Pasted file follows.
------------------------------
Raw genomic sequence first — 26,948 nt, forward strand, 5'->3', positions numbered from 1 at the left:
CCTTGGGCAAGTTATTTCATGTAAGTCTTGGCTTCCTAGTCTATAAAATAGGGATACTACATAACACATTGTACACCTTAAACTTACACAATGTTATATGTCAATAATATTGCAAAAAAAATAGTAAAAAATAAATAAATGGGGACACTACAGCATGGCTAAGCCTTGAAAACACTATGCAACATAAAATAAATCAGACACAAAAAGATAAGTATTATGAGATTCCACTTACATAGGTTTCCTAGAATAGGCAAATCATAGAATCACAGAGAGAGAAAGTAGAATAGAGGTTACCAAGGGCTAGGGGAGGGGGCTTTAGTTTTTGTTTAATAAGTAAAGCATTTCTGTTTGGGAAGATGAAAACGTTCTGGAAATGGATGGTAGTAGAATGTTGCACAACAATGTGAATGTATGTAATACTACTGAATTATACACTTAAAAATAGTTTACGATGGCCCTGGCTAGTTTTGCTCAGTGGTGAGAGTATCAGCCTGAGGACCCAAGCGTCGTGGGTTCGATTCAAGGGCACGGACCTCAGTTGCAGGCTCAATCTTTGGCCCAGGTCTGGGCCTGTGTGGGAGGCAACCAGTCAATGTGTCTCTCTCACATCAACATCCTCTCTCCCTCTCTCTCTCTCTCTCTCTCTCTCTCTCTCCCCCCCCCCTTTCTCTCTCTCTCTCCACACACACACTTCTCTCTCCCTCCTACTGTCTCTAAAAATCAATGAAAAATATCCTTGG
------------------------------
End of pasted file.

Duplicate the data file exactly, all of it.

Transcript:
Raw genomic sequence first — 26,948 nt, forward strand, 5'->3', positions numbered from 1 at the left:
CCTTGGGCAAGTTATTTCATGTAAGTCTTGGCTTCCTAGTCTATAAAATAGGGATACTACATAACACATTGTACACCTTAAACTTACACAATGTTATATGTCAATAATATTGCAAAAAAAATAGTAAAAAATAAATAAATGGGGACACTACAGCATGGCTAAGCCTTGAAAACACTATGCAACATAAAATAAATCAGACACAAAAAGATAAGTATTATGAGATTCCACTTACATAGGTTTCCTAGAATAGGCAAATCATAGAATCACAGAGAGAGAAAGTAGAATAGAGGTTACCAAGGGCTAGGGGAGGGGGCTTTAGTTTTTGTTTAATAAGTAAAGCATTTCTGTTTGGGAAGATGAAAACGTTCTGGAAATGGATGGTAGTAGAATGTTGCACAACAATGTGAATGTATGTAATACTACTGAATTATACACTTAAAAATAGTTTACGATGGCCCTGGCTAGTTTTGCTCAGTGGTGAGAGTATCAGCCTGAGGACCCAAGCGTCGTGGGTTCGATTCAAGGGCACGGACCTCAGTTGCAGGCTCAATCTTTGGCCCAGGTCTGGGCCTGTGTGGGAGGCAACCAGTCAATGTGTCTCTCTCACATCAACATCCTCTCTCCCTCTCTCTCTCTCTCTCTCTCTCTCTCTCTCCCCCCCCCCTTTCTCTCTCTCTCTCCACACACACACTTCTCTCTCCCTCCTACTGTCTCTAAAAATCAATGAAAAATATCCTTGG